Money Talks: Does Culture Matter?

Written by: Cale Dowell

Peter Drucker, the great American management educator, is famously quoted for the phrase, “Culture eats strategy for breakfast.” A friend of mine has that quote immortalized on the central wall of their corporate headquarters in giant block letters. They are a company of incredible culture.

“Culture” is perhaps one of the trendiest topics in business today. Nearly every major company has a paragraph or two explaining the culture or people that represent the brand. And yet, not every major company is known for having an amazing culture.

If you take a second to think about a company that stands out for having a remarkable culture, a few businesses might come to mind – big or small. But in the context of the millions of businesses out there, it’s likely a very short list. That high praise is reserved for a select few companies. Difficult to track, but you know it when you see it.

And while most leaders agree that cultivating an amazing culture is a worthy investment, moving from theory to practice is a rare occurrence. In fact, one study by Deloitte found that 88% of employees are not engaged with the work they are doing.[1] To make matters worse, a study by Gallup found that disengaged employees cost American business over $300 billion each year – roughly three times the size of the US education budget.[2]

To summarize the matter at hand, Culture Matters.

But allow me to pose the question a different way: Does the culture of the company that manages your wealth matter?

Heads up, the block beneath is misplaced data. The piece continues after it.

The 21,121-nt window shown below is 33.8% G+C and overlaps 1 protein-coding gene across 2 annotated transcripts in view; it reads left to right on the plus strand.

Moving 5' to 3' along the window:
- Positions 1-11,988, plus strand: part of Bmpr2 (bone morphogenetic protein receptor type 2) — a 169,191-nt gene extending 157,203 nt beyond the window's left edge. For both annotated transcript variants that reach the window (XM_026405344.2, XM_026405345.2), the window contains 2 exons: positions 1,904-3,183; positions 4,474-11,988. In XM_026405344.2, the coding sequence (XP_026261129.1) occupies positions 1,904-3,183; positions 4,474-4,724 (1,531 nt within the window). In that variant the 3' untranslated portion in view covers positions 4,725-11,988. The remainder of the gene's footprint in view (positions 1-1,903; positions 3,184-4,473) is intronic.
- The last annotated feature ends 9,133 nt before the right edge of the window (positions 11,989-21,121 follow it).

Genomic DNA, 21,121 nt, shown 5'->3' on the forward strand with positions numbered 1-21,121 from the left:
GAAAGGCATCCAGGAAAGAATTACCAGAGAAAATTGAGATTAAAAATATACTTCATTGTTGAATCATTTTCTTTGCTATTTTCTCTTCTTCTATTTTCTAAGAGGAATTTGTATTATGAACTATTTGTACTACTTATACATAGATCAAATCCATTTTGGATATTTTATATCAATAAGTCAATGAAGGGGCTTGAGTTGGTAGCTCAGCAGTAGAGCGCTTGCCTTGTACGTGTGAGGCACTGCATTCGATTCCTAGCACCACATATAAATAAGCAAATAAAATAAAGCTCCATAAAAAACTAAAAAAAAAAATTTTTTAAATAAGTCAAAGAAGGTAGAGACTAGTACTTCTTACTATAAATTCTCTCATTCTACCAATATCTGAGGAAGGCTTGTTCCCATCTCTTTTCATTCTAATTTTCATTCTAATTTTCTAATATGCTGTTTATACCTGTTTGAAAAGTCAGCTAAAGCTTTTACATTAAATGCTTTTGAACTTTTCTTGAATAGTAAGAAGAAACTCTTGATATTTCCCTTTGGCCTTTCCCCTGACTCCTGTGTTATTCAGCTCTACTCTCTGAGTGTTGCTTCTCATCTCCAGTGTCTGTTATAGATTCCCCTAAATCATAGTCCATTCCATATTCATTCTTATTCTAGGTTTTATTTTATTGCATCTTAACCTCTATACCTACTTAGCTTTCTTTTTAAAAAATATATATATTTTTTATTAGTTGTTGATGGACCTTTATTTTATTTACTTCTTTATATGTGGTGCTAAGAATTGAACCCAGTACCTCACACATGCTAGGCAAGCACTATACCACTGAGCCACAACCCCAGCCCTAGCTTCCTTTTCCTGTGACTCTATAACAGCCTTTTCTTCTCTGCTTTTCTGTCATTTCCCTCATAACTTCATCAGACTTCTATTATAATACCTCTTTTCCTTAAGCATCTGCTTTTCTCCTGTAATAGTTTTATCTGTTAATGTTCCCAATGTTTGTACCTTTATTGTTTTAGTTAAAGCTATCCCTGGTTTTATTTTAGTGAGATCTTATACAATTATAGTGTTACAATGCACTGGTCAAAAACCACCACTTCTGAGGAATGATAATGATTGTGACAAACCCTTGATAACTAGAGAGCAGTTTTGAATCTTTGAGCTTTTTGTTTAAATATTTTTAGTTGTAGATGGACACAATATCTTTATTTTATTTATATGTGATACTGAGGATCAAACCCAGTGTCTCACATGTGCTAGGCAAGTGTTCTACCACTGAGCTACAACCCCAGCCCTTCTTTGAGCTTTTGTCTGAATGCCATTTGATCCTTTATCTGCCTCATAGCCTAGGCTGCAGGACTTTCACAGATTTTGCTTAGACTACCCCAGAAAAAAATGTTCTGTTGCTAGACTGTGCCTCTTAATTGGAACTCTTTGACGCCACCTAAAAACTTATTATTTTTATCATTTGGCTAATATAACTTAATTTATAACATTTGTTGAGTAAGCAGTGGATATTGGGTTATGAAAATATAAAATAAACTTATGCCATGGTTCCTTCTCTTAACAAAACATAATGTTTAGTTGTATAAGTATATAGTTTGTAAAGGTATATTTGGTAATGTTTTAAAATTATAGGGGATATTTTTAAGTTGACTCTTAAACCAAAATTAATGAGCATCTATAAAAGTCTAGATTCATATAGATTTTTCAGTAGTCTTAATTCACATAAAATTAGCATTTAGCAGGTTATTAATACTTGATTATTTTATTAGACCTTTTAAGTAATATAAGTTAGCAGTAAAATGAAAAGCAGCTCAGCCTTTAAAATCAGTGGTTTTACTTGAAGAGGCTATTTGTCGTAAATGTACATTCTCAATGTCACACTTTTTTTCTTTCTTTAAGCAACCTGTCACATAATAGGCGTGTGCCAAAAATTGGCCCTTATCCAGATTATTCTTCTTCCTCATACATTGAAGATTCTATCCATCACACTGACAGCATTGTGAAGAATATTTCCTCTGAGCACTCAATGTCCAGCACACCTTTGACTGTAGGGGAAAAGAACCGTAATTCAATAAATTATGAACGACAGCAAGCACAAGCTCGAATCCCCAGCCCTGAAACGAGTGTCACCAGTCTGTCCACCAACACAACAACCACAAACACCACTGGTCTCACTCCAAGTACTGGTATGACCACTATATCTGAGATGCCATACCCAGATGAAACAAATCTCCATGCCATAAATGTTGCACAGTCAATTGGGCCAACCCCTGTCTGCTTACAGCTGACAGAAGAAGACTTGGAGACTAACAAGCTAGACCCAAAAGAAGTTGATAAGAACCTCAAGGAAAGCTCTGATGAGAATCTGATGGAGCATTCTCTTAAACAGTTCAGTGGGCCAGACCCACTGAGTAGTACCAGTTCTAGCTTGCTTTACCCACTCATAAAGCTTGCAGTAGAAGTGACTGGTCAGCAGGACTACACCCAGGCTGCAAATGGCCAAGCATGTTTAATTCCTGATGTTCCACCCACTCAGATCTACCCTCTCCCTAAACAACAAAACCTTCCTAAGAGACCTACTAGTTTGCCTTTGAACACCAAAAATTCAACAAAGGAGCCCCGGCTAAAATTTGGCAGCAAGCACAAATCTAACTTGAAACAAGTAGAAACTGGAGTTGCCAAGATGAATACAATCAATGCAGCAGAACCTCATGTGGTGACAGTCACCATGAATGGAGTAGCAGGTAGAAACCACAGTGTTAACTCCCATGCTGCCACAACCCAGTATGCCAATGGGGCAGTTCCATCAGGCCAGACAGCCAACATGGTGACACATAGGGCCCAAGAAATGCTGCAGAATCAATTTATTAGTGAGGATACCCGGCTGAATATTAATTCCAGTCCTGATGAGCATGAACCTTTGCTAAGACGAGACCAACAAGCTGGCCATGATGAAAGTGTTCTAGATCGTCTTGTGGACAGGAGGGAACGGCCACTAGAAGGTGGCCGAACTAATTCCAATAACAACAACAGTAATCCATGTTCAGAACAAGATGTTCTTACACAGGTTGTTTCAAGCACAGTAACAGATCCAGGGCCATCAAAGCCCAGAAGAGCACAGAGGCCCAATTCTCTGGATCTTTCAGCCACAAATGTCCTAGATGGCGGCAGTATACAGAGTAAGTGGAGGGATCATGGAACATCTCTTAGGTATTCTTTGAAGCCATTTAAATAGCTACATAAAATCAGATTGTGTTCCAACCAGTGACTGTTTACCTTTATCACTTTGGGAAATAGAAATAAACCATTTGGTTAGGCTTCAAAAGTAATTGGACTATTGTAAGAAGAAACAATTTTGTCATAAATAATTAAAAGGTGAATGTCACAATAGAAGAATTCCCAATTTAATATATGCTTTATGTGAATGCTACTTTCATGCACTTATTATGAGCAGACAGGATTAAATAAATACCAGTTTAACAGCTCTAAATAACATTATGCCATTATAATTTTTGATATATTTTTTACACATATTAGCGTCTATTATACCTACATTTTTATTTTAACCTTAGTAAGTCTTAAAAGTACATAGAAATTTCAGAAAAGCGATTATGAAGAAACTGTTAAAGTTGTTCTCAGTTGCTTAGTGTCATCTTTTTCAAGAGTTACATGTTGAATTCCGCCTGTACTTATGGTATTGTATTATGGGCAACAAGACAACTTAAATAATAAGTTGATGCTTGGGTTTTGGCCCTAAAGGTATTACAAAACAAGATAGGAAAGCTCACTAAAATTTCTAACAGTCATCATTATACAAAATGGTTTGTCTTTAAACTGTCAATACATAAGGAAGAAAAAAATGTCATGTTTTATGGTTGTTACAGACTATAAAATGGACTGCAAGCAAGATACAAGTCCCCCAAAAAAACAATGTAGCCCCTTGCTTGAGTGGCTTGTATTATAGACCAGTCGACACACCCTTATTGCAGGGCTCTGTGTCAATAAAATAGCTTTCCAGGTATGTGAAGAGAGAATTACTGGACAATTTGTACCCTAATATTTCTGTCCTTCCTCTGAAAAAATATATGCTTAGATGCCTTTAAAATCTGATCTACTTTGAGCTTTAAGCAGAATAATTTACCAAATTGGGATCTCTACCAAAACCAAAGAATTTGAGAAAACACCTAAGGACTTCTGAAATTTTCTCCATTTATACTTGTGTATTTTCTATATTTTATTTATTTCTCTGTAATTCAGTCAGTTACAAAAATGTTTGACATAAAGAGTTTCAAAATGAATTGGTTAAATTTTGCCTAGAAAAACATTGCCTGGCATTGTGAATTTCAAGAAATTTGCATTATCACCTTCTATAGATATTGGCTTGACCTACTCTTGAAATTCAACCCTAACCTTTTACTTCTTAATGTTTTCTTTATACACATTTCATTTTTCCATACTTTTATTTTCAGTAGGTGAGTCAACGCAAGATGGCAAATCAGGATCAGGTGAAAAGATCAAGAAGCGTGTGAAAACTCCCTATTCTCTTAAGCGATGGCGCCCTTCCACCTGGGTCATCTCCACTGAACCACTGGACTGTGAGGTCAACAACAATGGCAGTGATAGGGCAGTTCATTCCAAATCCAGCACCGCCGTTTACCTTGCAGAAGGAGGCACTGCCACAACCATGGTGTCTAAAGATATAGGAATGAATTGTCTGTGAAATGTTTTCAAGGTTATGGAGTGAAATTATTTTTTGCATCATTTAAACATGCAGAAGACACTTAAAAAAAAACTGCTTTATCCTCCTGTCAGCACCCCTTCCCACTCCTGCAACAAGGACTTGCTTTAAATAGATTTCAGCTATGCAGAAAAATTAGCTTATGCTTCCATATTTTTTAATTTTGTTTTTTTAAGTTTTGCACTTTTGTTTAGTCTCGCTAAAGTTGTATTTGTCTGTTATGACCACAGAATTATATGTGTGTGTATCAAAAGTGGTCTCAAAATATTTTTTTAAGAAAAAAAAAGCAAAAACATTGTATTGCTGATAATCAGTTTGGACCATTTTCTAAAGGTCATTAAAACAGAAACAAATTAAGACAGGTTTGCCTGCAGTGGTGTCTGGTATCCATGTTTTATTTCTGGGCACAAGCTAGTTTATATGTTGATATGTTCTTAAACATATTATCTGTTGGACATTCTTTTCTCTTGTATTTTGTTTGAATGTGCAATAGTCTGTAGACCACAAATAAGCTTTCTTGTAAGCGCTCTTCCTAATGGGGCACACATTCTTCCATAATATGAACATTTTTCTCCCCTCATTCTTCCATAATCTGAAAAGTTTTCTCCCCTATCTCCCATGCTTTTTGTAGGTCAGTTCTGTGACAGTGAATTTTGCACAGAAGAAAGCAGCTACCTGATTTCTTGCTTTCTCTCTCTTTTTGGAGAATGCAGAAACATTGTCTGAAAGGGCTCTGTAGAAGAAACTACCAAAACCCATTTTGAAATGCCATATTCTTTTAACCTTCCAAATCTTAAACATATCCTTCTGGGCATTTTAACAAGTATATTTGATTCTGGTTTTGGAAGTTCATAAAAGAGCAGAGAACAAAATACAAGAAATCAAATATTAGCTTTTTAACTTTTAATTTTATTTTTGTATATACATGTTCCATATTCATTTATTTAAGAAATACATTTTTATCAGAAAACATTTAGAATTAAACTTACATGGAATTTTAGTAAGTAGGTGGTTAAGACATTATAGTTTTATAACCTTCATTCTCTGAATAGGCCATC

The advisors that influence your wealth have a trusted position. Whether it’s a CPA, estate attorney, investment banker, or financial advisor, each plays a unique and sacred role with respect to your money.

I once worked at a company that went through nearly 50 mergers and acquisitions in four years. On paper and in the media, we were skyrocketing. The company website talked about an amazing culture, but behind the scenes you had a hodgepodge of people all trying to figure out their new place in a big machine with a lack of clarity as to who was leading the helm locally. It created significant disunity, distrust, and disruption. Turnover was high, passion was low, direction was unclear, and culture was nonexistent. The people who faced the greatest repercussions were the clients.

To put this in perspective, a 17 year study conducted from 1997 through 2013 concluded that the 13 public companies that have been on Fortune’s “Best Companies to Work For” list every year have outperformed the Russell 3000 and S&P 500 by roughly 300% over that same period.[3]

What if over half of your wealth management team’s workforce isn’t contributing his or her best work? Certainly the employer might suffer due to a lack of productivity. But that lack of engagement could have serious ramifications on your experience – not just the return of your portfolio, but also the quality of advice and service you receive.

In other words, who you put your money with (not just where) matters. Just because a financial advisory firm is billing fees doesn’t mean that its people are happy. If culture has a direct effect on human performance, then it also has a direct impact your money.